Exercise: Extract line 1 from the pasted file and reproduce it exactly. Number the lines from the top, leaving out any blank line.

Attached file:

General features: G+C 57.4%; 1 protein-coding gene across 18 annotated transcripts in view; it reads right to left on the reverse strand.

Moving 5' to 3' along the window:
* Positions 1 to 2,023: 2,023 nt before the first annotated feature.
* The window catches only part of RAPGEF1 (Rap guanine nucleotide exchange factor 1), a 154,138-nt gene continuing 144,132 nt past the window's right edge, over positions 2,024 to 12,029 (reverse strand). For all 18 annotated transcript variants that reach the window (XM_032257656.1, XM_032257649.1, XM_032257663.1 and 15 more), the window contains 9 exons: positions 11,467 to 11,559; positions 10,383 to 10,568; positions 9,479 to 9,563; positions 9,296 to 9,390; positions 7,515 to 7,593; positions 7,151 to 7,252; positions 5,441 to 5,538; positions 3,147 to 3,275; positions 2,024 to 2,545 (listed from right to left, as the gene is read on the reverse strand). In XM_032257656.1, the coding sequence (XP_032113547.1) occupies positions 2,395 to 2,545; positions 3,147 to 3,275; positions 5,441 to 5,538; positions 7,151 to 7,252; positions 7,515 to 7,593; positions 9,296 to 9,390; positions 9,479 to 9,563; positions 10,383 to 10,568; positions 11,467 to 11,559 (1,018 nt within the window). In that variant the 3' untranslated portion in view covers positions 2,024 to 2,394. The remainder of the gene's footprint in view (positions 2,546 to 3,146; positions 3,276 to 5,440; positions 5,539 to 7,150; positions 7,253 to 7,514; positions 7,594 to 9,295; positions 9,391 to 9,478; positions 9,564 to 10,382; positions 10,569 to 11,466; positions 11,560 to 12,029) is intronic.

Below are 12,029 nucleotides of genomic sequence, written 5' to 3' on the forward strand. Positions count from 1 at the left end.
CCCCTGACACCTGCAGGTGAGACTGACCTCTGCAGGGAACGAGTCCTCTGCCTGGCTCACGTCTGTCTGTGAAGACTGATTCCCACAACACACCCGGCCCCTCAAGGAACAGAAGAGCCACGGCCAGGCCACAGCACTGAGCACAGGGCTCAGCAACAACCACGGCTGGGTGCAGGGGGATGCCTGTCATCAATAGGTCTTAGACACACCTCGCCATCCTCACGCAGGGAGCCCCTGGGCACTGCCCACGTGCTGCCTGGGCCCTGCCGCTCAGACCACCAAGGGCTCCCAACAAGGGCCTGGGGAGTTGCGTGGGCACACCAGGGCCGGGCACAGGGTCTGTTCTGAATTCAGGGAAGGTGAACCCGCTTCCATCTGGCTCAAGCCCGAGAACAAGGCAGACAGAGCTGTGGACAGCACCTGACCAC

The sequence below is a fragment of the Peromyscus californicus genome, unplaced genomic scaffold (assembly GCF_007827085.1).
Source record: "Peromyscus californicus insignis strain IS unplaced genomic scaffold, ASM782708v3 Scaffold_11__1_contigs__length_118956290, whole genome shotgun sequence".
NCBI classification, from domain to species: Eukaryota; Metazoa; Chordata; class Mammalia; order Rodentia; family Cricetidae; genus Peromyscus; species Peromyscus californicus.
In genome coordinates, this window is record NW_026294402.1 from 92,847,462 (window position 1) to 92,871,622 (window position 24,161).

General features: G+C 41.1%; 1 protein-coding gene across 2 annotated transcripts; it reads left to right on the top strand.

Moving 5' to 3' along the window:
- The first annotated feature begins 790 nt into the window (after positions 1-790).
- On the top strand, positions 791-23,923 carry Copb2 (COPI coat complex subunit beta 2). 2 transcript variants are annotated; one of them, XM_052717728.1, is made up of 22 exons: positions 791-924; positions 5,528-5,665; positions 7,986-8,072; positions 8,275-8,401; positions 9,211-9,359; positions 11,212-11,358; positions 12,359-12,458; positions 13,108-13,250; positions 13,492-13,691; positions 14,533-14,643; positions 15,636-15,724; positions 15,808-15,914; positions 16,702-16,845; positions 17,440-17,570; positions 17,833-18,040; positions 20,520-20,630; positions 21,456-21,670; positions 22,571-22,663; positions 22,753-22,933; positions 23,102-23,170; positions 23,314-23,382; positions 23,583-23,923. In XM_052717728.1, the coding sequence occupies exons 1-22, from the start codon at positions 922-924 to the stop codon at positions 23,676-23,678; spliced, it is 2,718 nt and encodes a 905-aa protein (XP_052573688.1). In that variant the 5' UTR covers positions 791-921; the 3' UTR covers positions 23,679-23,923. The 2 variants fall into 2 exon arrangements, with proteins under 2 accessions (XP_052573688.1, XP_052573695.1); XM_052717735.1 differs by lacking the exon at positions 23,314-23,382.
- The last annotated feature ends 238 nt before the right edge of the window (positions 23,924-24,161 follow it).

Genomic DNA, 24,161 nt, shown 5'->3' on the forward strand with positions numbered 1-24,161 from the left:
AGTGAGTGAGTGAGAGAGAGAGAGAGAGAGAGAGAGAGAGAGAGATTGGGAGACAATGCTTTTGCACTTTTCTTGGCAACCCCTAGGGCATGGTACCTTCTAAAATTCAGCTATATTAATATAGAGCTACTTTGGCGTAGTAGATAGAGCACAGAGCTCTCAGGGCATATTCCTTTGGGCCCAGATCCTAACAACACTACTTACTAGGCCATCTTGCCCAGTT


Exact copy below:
General features: G+C 57.4%; 1 protein-coding gene across 18 annotated transcripts in view; it reads right to left on the reverse strand.